Welcome To Website IAS

Hot news

Independence Award

- First Rank - Second Rank - Third Rank

Labour Award

- First Rank - Second Rank -Third Rank

National Award

 - Study on food stuff for animal(2005)

 - Study on rice breeding for export and domestic consumption(2005)


- Hybrid Maize by Single Cross V2002 (2003)

- Tomato Grafting to Manage Ralstonia Disease(2005)

- Cassava variety KM140(2010)

Website links
Vietnamese calendar
Visitors summary
 Curently online :  2
 Total visitors :  6729264

KAUST Researchers Clone Wheat Disease Resistance Genes
Monday, 2023/06/05 | 08:18:18

ISAAA May 31, 2023

Figure: From left: Professor Brande Wulff, Guotai Yu, Yajun Wang, and Professor Simon Krattinger collaborated to reveal new insights into wheat rust resistance. Photo Source: KAUST; Anastasia Serin


Researchers from the King Abdullah University of Science and Technology (KAUST) have cloned the wheat rust resistance genes Lr9 and Sr43 and identified that they encode unusual kinase fusion proteins, providing new options for addressing disease resistance in bread wheat.


Wild relatives of wheat are a reservoir of genetic diversity for crop improvement. The Lr9 leaf rust resistance gene was originally identified in a wild goatgrass (Aegilops umbellulata) while the stem rust resistance gene Sr43 came from the wild tall wheatgrass (Thinopyrum elongatum). Almost 40 percent of the resistance genes found in bread wheat today were crossed into wheat from wild relatives. Wheat cultivars carrying Lr9 were released in the late 1960s, and Lr9 is still effective in many wheat-growing areas. However, researchers say that this type of breeding can lead to co-introduction of unfavorable versions of other genes from the wild relative, known as “linkage drag.”


KAUST researcher Yajun Wang sequenced the genomes of an Lr9-containing bread wheat cultivar and Ae. umbellulata. The researchers found that Lr9 had been introduced into wheat along with about 536 other genes from Ae. umbellulata. The process also led to the deletion of a small fragment of the wheat genome containing 87 genes.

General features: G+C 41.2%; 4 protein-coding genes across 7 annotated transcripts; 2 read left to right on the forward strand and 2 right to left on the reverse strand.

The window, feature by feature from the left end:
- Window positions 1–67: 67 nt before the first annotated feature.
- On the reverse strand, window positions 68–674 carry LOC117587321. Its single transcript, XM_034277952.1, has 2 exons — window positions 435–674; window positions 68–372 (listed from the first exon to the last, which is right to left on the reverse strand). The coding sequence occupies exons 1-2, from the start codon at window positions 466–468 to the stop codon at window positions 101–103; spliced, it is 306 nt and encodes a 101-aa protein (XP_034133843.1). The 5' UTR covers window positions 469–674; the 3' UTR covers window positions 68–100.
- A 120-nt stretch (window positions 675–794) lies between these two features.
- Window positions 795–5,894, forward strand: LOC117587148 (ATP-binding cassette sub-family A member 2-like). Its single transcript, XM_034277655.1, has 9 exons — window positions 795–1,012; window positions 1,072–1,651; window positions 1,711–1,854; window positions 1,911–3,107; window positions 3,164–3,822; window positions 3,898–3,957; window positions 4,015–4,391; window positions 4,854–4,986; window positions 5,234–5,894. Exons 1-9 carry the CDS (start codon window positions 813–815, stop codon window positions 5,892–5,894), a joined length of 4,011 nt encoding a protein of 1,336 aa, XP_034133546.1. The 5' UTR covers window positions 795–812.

Two teams led by Simon Krattinger and Brande Wulff cloned Lr9 and Sr43, respectively, by generating mutants to compare their sequence to the parent genomes. According to the researchers, the cloned genes can now be used to engineer bread wheat lines without linkage drag and the genes can be combined with other cloned rust resistance genes into multigene stacks for superior and more durable resistance. Cloning Lr9 and Sr43 also revealed that the genes encode unusual kinase fusion proteins which are prominent new players involved in disease resistance in wheat and barley.


For more details, read the article in KAUST Discovery.


Back      Print      View: 74

[ Other News ]___________________________________________________
  • Beyond genes: Protein atlas scores nitrogen fixing duet
  • 2016 Borlaug CAST Communication Award Goes to Dr. Kevin Folta
  • FAO and NEPAD team up to boost rural youth employment in Benin, Cameroon, Malawi and Niger
  • Timely seed distributions in Ethiopia boost crop yields, strengthen communities’ resilience
  • Parliaments must work together in the final stretch against hunger
  • Empowering women farmers in the polder communities of Bangladesh
  • Depression: let’s talk
  • As APEC Concludes, CIP’s Food Security and Climate Smart Agriculture on Full Display
  • CIAT directly engages with the European Cocoa Industry
  • Breeding tool plays a key role in program planning
  • FAO: Transform Agriculture to Address Global Challenges
  • Uganda Holds Banana Research Training for African Scientists and Biotechnology Regulators
  • US Congress Ratifies Historic Global Food Security Treaty
  • Fruit Fly`s Genetic Code Revealed
  • Seminar at EU Parliament Tackles GM Crops Concerns
  • JICA and IRRI ignites a “seed revolution” for African and Asian farmers
  • OsABCG26 Vital in Anther Cuticle and Pollen Exine Formation in Rice
  • Akira Tanaka, IRRI’s first physiologist, passes away
  • WHO calls for immediate safe evacuation of the sick and wounded from conflict areas
  • Farmer Field School in Tonga continues to break new ground in the Pacific for training young farmers


Designed & Powered by WEBSO CO.,LTD